BECKY: Right. That was my first job. To piggyback on that, I worked and cleaned offices at night. Every situation is different. You might have your kids at night, sometimes you might not. But they had a lot of turnover. So I said, “Can I work on these specific days and times?” I had to drive to the big city and cleaned offices. I made about $40 – $50 an hour, though. I only did it a couple of hours every day, but it was great pay. I think it just takes creativity to really look. There are even apps now. My brother babysat dogs through an app. Three or four people would come over in the morning and drop their dogs off. He already had a couple dogs of his own. He had a big fence. He was making money hand over fist just babysitting dogs.
NATALIE: Or walking dogs. You could have a dog walking business. You could babysit a couple of kids in your home.
BECKY: You can use the internet for that at care.com. (Not to put in a plug for them.) But that’s where we found someone to help us with our dog. I’ve gone there to help us do a thorough house cleaning before a wedding. So lots of ideas.
NATALIE: Then I was going to say, Becky started a business in her home baking. I started a little business in my home making soap. That business became a thriving business that made me great money over the course of ten years. Here’s the thing. It starts in increments. It doesn’t start big. You can’t just jump in and have this great home business. It starts small. You work your butt off and then it grows. I started without taking any classes on how to make soap. I did everything on the internet. Everything I learned was from Google and YouTube videos. I started with just little dinky equipment and just small little loaves. I started by giving my soap away. Then I started selling it for small amounts of money just to get people hooked on it. Then I put the money I made back into the business, so I didn’t really make any money for about a year and a half. I took everything I made and bought better equipment and made bigger loaves. I got better and better at it until soon I had a soap business. You can look it up online. I sold that business. It belongs to someone else now, but it’s called Apple Valley Natural Soap. It’s almost thirteen years old, and it’s been going strong.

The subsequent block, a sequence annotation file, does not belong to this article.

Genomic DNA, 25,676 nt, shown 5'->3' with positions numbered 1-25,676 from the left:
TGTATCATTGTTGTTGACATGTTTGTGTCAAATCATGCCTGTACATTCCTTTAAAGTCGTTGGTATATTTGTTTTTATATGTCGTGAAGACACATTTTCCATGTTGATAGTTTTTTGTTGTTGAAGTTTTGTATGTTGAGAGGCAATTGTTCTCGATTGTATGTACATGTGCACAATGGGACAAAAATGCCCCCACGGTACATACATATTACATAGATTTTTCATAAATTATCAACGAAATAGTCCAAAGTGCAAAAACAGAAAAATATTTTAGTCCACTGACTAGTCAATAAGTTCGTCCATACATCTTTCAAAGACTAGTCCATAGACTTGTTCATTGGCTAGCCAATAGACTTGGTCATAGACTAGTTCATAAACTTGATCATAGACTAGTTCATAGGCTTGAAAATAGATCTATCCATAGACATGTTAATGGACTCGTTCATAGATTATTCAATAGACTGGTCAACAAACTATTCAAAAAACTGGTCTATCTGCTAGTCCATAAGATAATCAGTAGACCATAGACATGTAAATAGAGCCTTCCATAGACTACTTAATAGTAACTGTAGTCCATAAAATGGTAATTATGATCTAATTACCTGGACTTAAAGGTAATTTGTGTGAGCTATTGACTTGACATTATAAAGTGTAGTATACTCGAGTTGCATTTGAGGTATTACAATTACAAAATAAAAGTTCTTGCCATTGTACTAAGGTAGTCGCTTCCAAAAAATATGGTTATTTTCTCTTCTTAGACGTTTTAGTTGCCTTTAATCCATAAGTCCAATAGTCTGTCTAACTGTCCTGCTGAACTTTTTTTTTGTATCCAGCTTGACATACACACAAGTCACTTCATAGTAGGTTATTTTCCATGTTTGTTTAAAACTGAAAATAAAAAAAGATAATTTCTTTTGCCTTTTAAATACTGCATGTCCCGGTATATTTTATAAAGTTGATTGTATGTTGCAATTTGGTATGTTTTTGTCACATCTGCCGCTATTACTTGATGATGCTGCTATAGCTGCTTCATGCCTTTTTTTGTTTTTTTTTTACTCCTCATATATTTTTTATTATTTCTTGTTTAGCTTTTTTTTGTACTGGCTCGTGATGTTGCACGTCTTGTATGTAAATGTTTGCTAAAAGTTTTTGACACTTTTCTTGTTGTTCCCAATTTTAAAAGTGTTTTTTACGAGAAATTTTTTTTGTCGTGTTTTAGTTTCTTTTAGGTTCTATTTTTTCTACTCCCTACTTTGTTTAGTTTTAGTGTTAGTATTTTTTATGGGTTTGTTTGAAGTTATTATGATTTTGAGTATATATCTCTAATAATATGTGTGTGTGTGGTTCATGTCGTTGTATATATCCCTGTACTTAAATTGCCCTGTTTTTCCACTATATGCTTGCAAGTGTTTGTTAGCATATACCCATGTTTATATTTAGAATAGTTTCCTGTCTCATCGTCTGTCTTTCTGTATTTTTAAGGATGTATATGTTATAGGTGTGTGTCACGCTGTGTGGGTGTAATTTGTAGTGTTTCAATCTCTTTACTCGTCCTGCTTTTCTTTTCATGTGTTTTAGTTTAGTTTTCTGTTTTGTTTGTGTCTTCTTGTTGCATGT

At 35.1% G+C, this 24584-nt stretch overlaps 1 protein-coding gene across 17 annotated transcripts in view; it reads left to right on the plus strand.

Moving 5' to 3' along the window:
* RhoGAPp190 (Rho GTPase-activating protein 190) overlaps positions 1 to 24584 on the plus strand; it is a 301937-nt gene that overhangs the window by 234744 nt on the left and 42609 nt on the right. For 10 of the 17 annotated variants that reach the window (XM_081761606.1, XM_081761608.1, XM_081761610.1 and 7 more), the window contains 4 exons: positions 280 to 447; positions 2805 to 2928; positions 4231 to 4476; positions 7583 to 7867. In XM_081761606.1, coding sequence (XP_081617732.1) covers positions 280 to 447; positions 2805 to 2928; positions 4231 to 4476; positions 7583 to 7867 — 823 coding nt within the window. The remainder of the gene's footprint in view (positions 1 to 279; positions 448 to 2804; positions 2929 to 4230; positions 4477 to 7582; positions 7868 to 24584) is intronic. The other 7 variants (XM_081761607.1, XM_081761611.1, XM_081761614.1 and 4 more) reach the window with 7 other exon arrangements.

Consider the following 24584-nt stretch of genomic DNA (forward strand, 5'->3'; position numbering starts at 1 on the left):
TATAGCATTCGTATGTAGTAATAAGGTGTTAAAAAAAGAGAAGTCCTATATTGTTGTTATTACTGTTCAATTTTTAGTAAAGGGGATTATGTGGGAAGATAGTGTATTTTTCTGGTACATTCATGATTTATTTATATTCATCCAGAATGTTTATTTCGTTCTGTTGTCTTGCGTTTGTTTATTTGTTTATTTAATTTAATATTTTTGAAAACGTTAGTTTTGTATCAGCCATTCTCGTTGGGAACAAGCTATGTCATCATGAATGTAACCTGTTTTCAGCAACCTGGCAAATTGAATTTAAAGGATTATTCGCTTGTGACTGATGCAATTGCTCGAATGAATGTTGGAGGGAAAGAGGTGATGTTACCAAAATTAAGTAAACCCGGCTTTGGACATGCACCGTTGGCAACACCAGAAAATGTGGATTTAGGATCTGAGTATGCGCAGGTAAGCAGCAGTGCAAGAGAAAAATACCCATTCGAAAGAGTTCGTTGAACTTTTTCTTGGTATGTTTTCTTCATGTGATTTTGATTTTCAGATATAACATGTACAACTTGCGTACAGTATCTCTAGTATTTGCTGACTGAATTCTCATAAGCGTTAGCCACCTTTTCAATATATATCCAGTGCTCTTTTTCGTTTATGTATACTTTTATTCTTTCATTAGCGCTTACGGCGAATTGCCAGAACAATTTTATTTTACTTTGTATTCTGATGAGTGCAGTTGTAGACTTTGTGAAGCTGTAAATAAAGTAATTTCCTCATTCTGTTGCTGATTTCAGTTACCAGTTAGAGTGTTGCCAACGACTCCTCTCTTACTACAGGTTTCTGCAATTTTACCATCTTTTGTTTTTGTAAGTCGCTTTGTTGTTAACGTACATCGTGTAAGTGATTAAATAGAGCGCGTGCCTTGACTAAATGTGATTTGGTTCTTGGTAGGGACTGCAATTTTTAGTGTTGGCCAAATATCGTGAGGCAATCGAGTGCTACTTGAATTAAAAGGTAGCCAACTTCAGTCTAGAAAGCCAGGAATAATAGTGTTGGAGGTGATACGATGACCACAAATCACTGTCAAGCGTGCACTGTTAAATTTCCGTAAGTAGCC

BECKY: That’s awesome! You know, one year the kids wanted to go to Christian camp in the summer. I didn’t have two pennies to rub together so I went to the Walmart manager. I said, “My kids want to go to camp and I don’t have the money. Do you mind if I set up a table and sell baked goods just for one morning?” We lived out in, not the sticks, but a suburb that was far from the main city. He said, “Sure.” I cooked for three days. We made $1,500 in four hours.
NATALIE: Wow! That is amazing!
BECKY: I know. The kids helped me, and they understood that if we want to do something special, we have to give a little extra work towards that. So it was good for all of us.
NATALIE: That is a great story. We’re almost done with this podcast episode, and we’ve only done one question. So I think we will only get to two questions. Is there one that you really want to talk about?
BECKY: I do.
QUESTION TWO: When I went to my church for help in my emotionally abusive, abandoned marriage, my pastor said that there are always two sides to every story, that he couldn’t choose sides, that we are all sinners, and that it is against the Bible for a woman to separate from her husband. He basically said that unless I had marks on my body to prove abuse, there is no way for him to know how best to advise me. How would you, in the moment of conversation, have responded? How should I have responded?
BECKY: That is a great, in-depth question. I wanted to really pinpoint a few things. First, obviously, what we know now we did not know back then. So I will say what I would have done, but I don’t know that I would have done it in the moment because I was still in the cloud of abuse. I would never go to a pastor. I don’t mean that all pastors are bad. What I mean is that they are not trained. They don’t understand it.